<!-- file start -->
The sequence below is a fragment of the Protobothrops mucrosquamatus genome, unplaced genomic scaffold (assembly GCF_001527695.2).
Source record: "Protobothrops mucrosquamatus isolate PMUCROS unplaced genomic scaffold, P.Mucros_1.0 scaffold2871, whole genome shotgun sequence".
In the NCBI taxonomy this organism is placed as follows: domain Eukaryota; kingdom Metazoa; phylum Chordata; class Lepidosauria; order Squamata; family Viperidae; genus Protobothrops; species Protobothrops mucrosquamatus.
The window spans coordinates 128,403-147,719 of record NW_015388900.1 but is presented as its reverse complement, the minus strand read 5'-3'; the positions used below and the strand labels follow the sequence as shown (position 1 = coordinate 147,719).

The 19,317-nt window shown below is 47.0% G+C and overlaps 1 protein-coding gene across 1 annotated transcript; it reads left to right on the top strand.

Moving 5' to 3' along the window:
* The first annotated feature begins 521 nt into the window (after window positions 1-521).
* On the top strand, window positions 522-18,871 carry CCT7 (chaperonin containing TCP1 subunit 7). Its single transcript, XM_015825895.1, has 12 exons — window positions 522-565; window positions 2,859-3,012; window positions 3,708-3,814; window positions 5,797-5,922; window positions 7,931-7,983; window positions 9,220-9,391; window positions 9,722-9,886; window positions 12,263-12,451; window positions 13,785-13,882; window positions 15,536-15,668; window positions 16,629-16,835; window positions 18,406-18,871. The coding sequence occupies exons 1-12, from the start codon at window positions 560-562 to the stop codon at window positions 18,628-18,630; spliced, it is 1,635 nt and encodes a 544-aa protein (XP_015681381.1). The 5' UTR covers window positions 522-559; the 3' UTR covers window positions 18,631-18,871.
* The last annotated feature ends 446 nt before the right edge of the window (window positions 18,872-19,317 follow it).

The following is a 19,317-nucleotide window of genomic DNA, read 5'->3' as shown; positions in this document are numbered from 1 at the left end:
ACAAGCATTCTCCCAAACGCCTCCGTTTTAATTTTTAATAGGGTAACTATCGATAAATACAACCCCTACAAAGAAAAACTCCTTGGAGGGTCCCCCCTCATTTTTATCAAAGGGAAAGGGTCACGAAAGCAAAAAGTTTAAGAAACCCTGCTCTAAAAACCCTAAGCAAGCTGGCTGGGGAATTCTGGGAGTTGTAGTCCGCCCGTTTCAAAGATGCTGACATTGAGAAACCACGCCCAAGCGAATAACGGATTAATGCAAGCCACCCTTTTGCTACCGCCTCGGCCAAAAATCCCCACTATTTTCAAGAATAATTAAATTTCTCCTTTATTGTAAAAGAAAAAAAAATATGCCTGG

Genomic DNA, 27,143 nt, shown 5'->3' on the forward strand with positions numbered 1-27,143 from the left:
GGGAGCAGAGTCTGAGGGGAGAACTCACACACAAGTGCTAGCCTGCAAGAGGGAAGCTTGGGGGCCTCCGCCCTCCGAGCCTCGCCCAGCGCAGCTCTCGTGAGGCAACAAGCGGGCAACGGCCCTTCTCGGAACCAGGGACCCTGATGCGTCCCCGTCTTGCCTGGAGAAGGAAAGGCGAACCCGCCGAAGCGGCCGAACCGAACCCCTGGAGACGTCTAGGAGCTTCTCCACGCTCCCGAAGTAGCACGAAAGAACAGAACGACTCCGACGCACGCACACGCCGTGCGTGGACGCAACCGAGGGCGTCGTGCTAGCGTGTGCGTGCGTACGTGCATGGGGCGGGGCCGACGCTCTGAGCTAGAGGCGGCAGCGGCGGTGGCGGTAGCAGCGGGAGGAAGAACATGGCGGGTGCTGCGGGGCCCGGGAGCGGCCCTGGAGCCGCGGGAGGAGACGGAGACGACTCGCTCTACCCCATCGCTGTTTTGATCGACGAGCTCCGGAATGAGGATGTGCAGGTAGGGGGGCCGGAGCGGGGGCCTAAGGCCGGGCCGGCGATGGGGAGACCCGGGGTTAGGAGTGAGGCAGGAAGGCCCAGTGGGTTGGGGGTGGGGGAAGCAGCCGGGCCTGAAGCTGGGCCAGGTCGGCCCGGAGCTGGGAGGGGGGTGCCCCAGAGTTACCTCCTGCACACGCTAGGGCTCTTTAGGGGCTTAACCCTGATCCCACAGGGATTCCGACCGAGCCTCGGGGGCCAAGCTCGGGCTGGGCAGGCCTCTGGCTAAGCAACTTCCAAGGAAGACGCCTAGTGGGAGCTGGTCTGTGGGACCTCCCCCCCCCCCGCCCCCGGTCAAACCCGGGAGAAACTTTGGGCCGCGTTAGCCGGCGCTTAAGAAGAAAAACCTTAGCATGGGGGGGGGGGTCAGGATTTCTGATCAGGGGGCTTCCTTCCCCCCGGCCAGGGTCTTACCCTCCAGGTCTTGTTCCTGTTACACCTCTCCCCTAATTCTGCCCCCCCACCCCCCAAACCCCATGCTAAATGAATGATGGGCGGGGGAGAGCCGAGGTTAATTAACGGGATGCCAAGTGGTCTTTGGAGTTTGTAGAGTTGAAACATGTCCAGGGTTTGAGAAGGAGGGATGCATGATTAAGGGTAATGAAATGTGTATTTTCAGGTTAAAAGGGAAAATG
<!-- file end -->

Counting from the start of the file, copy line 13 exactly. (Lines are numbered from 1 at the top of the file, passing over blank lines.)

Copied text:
GGGAGCAGAGTCTGAGGGGAGAACTCACACACAAGTGCTAGCCTGCAAGAGGGAAGCTTGGGGGCCTCCGCCCTCCGAGCCTCGCCCAGCGCAGCTCTCGTGAGGCAACAAGCGGGCAACGGCCCTTCTCGGAACCAGGGACCCTGATGCGTCCCCGTCTTGCCTGGAGAAGGAAAGGCGAACCCGCCGAAGCGGCCGAACCGAACCCCTGGAGACGTCTAGGAGCTTCTCCACGCTCCCGAAGTAGCACGAAAGAACAGAACGACTCCGACGCACGCACACGCCGTGCGTGGACGCAACCGAGGGCGTCGTGCTAGCGTGTGCGTGCGTACGTGCATGGGGCGGGGCCGACGCTCTGAGCTAGAGGCGGCAGCGGCGGTGGCGGTAGCAGCGGGAGGAAGAACATGGCGGGTGCTGCGGGGCCCGGGAGCGGCCCTGGAGCCGCGGGAGGAGACGGAGACGACTCGCTCTACCCCATCGCTGTTTTGATCGACGAGCTCCGGAATGAGGATGTGCAGGTAGGGGGGCCGGAGCGGGGGCCTAAGGCCGGGCCGGCGATGGGGAGACCCGGGGTTAGGAGTGAGGCAGGAAGGCCCAGTGGGTTGGGGGTGGGGGAAGCAGCCGGGCCTGAAGCTGGGCCAGGTCGGCCCGGAGCTGGGAGGGGGGTGCCCCAGAGTTACCTCCTGCACACGCTAGGGCTCTTTAGGGGCTTAACCCTGATCCCACAGGGATTCCGACCGAGCCTCGGGGGCCAAGCTCGGGCTGGGCAGGCCTCTGGCTAAGCAACTTCCAAGGAAGACGCCTAGTGGGAGCTGGTCTGTGGGACCTCCCCCCCCCCCGCCCCCGGTCAAACCCGGGAGAAACTTTGGGCCGCGTTAGCCGGCGCTTAAGAAGAAAAACCTTAGCATGGGGGGGGGGGTCAGGATTTCTGATCAGGGGGCTTCCTTCCCCCCGGCCAGGGTCTTACCCTCCAGGTCTTGTTCCTGTTACACCTCTCCCCTAATTCTGCCCCCCCACCCCCCAAACCCCATGCTAAATGAATGATGGGCGGGGGAGAGCCGAGGTTAATTAACGGGATGCCAAGTGGTCTTTGGAGTTTGTAGAGTTGAAACATGTCCAGGGTTTGAGAAGGAGGGATGCATGATTAAGGGTAATGAAATGTGTATTTTCAGGTTAAAAGGGAAAATG